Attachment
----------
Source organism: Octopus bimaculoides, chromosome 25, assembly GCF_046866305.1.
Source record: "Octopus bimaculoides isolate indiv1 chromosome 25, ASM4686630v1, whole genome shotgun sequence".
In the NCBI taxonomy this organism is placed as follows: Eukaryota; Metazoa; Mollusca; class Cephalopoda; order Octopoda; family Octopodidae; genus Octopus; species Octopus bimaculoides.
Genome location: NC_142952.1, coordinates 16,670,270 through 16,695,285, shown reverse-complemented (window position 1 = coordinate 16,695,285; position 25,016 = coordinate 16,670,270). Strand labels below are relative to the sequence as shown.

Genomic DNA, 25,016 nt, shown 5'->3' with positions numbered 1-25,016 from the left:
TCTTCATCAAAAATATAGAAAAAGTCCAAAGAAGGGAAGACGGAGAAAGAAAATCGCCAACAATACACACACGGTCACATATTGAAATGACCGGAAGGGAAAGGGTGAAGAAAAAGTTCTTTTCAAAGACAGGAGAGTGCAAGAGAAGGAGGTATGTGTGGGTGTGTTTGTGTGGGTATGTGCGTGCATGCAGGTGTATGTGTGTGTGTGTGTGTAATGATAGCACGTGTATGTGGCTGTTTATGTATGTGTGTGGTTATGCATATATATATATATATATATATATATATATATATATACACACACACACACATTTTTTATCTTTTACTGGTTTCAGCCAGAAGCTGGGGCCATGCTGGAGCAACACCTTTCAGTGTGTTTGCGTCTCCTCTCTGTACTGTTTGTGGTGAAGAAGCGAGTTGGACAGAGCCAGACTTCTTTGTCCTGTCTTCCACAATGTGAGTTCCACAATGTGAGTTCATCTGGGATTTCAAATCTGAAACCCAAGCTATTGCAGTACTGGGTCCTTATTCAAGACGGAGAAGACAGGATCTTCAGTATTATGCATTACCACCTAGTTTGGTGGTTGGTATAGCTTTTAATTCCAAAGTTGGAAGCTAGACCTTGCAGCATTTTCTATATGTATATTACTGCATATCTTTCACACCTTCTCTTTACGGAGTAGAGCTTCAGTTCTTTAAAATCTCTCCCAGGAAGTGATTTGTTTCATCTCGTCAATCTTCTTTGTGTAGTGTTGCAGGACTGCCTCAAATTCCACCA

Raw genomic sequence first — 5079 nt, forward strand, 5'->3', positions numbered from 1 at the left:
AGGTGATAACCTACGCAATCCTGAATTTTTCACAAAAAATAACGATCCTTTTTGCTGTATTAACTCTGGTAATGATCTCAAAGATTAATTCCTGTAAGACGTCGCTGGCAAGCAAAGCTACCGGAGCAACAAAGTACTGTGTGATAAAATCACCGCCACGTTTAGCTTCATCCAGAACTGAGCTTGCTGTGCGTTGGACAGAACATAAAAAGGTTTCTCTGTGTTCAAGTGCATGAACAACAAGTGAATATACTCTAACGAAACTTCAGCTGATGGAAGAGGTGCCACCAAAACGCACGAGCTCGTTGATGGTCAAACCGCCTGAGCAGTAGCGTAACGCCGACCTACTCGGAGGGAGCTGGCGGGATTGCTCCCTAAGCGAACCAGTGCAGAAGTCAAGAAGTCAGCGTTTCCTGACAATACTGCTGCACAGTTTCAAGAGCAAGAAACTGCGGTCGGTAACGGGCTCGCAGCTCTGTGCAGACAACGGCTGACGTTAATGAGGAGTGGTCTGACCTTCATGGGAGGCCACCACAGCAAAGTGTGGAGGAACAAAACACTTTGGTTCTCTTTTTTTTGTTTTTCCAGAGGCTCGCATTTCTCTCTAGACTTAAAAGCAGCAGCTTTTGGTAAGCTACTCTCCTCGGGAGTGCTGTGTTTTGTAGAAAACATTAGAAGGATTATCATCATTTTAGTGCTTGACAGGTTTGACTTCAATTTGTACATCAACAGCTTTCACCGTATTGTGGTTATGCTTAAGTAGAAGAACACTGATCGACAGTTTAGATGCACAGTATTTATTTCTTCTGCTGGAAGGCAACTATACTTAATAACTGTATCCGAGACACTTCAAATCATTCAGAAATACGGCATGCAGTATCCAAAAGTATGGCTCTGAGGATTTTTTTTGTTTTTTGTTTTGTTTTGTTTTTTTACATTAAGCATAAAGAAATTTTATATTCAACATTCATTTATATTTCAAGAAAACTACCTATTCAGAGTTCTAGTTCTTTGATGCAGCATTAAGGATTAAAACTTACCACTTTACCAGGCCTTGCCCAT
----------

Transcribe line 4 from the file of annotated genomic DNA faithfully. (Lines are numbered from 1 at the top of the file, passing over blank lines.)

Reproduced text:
Genome location: NC_142952.1, coordinates 16,670,270 through 16,695,285, shown reverse-complemented (window position 1 = coordinate 16,695,285; position 25,016 = coordinate 16,670,270). Strand labels below are relative to the sequence as shown.